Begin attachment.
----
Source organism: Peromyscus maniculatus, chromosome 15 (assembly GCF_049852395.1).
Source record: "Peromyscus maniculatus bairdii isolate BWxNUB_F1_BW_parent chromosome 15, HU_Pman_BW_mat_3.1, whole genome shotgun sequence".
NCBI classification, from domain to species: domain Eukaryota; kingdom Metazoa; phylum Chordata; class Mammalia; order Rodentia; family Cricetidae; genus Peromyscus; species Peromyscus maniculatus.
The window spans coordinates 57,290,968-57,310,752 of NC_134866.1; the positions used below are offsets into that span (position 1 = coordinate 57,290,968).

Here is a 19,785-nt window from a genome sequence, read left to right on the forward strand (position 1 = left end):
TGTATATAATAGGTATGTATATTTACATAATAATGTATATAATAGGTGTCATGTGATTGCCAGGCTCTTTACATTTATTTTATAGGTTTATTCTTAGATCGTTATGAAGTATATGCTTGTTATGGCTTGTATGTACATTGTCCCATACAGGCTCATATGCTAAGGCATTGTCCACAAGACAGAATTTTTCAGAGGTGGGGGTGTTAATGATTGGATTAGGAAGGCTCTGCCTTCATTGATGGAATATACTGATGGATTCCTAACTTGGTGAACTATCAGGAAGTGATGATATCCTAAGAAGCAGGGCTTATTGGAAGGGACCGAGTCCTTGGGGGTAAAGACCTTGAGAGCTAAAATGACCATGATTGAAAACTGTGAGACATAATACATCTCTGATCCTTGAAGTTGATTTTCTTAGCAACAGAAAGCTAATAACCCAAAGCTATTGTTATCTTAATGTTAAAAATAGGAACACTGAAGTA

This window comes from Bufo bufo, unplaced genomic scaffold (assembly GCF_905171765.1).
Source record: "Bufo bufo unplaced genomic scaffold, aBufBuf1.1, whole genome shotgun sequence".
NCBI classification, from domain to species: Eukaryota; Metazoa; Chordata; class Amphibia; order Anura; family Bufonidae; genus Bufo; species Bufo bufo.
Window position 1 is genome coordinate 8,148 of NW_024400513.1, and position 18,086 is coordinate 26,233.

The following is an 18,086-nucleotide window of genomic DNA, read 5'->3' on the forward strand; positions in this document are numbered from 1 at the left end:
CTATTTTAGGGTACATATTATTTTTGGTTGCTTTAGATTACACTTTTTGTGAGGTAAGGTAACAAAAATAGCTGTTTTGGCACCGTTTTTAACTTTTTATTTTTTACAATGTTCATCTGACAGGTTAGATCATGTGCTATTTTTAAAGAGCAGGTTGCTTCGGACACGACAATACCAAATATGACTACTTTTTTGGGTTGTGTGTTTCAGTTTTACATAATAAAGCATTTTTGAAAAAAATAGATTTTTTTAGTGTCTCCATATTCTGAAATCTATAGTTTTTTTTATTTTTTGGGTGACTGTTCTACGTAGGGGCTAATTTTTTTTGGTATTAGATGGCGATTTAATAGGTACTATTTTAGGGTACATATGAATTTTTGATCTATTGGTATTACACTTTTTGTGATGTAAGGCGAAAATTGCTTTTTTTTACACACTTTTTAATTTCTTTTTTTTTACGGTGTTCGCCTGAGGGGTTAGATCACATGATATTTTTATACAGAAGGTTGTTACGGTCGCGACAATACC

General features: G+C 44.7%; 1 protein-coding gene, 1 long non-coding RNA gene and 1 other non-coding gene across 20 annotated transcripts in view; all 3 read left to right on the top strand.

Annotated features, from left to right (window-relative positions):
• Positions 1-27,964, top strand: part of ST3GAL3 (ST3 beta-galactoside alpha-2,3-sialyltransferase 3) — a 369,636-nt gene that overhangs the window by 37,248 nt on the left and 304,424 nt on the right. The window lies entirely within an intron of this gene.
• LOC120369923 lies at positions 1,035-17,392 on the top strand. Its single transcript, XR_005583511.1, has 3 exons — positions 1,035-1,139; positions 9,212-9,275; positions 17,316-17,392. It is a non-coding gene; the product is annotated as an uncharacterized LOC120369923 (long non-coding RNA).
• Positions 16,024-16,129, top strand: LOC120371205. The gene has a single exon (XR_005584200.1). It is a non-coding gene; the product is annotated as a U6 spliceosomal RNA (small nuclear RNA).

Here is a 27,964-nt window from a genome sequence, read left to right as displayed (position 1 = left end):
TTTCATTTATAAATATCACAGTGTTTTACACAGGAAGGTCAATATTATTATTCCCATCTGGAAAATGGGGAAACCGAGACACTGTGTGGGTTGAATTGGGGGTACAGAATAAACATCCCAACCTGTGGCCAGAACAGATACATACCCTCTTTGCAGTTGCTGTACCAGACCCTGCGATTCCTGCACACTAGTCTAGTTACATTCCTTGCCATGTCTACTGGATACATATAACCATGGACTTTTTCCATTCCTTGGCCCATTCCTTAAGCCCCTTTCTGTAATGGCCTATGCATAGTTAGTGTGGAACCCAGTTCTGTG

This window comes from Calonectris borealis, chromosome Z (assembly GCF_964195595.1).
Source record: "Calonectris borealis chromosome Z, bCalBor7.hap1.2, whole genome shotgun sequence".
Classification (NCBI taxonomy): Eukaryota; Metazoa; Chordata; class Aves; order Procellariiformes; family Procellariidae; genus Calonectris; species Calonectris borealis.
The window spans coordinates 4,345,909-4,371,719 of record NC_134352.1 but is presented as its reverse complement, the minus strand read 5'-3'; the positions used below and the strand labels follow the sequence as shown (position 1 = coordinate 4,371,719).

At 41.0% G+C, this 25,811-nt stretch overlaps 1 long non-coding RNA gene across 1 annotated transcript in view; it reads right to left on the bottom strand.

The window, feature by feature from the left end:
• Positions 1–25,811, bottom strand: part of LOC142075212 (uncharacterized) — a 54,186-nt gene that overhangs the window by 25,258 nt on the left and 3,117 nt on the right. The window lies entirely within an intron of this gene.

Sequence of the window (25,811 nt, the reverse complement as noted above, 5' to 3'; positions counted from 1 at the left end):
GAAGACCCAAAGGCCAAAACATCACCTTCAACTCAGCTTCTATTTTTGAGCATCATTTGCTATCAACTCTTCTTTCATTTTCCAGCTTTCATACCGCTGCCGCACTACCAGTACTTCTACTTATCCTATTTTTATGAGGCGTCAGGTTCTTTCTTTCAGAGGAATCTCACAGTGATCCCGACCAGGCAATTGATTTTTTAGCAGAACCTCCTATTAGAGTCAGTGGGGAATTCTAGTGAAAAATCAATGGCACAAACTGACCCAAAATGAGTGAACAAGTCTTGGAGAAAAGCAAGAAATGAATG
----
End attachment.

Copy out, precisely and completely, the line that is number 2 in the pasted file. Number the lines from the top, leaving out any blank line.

Source record: "Peromyscus maniculatus bairdii isolate BWxNUB_F1_BW_parent chromosome 15, HU_Pman_BW_mat_3.1, whole genome shotgun sequence".